Jetstar is on the hunt for first officers to fly its fleet of A320s as it looks to boost its pilot ranks by 50 across the next two years.
The airline's recruitment drive for Australia-based pilots will boost its overall pilot ranks from 800 to about 850 by 2018.
All new recruits will be brought on to fly Jetstar's 59-strong fleet of A320s and A321s that operate across Australia and New Zealand.
Applicants will be required to hold an Australian Air Transport Pilot Licence and must have 1500 hours total aeronautical experience. The recruitment drive is not a cadetship program and applications are open to direct-entry first officers only.
The first batch of recruits is expected to start training at Jetstar's Melbourne base from August.
"Jetstar is an exciting business with a wealth of opportunities in Australia, New Zealand and across Asia, and we expect to see significant demand for these roles," Jetstar Australia and New Zealand chief pilot Captain Georgina Sutton said.
"We know that many Australian pilots have moved overseas to fly for international carriers, so we expect we'll see a great deal of interest in these new roles from those pilots who are keen to return home." The airline, which turns 12 this year, is targeting first officers to contend with natural attrition from its workforce and the replacement of Qantas pilots who have been working at Jetstar on leave without pay.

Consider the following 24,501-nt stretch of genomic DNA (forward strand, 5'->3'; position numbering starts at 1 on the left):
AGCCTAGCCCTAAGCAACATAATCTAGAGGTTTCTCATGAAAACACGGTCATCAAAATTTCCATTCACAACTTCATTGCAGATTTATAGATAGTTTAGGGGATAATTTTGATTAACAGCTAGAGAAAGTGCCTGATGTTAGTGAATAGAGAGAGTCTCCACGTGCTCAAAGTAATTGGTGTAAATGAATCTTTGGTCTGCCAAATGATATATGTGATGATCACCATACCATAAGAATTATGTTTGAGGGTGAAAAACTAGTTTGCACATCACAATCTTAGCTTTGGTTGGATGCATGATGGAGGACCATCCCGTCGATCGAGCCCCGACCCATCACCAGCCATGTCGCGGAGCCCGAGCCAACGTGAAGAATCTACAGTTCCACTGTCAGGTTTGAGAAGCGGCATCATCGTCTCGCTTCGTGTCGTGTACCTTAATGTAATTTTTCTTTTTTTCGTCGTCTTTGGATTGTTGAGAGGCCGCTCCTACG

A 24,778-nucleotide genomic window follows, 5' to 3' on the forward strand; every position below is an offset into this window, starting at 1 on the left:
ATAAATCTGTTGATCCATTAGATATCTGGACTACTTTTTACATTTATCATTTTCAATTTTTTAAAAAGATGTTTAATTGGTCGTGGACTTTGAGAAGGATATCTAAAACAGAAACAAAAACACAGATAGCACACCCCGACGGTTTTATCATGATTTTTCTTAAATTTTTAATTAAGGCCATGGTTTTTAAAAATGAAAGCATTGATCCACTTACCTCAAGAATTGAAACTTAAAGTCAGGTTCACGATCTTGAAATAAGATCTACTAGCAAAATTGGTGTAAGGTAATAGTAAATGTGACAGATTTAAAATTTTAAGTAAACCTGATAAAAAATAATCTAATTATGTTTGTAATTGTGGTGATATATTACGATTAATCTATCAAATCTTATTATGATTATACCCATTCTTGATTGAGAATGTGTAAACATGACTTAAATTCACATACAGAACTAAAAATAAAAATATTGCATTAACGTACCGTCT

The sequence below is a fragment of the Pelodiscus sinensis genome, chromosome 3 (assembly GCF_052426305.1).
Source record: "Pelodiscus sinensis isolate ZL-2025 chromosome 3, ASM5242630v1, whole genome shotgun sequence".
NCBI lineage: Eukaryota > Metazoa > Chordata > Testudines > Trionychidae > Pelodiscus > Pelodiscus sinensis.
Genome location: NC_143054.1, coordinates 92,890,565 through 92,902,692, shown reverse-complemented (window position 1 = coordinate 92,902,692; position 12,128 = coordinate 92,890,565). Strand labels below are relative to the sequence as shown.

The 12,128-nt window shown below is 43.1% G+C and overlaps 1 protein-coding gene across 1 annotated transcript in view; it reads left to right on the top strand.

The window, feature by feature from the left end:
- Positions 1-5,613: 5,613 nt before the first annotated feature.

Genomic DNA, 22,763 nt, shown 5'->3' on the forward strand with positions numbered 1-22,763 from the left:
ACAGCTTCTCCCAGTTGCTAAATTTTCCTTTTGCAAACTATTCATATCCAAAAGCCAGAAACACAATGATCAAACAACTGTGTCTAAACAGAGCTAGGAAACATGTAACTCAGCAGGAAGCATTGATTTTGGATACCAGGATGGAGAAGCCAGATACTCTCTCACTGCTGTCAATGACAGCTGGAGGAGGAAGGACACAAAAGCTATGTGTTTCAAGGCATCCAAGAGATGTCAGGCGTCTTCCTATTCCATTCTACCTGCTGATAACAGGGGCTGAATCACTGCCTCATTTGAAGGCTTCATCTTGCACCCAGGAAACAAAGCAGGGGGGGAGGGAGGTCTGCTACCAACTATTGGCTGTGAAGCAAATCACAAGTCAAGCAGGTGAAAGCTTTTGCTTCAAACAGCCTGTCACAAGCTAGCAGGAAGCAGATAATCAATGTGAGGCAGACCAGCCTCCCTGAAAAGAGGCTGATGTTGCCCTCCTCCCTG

Those Qantas pilots soon will return to Qantas to help fill recruitment needs with its incoming Boeing 787 Dreamliners, which are expected to be delivered next year.
Jetstar's recruitment drive comes as its parent Qantas continues with plans to hire 170 new pilots during the next three years.
Qantas is ramping up its recruitment of pilots in its largest drive since 2009 as it prepares to bring in the first of eight Boeing 787-9 Dreamliners into its fleet from next year.